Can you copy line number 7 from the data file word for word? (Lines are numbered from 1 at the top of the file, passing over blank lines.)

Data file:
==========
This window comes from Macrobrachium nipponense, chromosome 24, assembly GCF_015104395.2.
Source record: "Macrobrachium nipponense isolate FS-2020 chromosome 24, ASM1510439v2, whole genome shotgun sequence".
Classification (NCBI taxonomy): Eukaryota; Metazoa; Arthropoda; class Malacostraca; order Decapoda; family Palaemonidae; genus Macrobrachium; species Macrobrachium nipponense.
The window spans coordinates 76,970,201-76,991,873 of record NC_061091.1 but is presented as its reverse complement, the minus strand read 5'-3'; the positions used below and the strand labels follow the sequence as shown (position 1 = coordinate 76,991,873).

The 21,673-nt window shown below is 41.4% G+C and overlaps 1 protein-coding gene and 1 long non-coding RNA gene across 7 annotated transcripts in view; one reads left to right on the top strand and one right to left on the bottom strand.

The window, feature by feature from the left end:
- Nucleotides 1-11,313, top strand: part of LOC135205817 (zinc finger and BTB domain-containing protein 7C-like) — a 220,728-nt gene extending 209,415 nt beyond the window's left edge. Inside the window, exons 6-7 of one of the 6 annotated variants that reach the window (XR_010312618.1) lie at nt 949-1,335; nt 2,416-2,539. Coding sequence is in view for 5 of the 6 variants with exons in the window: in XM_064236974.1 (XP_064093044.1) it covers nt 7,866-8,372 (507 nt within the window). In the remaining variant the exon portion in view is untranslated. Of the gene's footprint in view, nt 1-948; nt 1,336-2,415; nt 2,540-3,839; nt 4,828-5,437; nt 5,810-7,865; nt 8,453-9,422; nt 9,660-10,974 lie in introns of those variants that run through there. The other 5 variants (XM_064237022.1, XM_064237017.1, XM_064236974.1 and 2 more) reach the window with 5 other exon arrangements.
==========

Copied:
- Nucleotides 1-11,313, top strand: part of LOC135205817 (zinc finger and BTB domain-containing protein 7C-like) — a 220,728-nt gene extending 209,415 nt beyond the window's left edge. Inside the window, exons 6-7 of one of the 6 annotated variants that reach the window (XR_010312618.1) lie at nt 949-1,335; nt 2,416-2,539. Coding sequence is in view for 5 of the 6 variants with exons in the window: in XM_064236974.1 (XP_064093044.1) it covers nt 7,866-8,372 (507 nt within the window). In the remaining variant the exon portion in view is untranslated. Of the gene's footprint in view, nt 1-948; nt 1,336-2,415; nt 2,540-3,839; nt 4,828-5,437; nt 5,810-7,865; nt 8,453-9,422; nt 9,660-10,974 lie in introns of those variants that run through there. The other 5 variants (XM_064237022.1, XM_064237017.1, XM_064236974.1 and 2 more) reach the window with 5 other exon arrangements.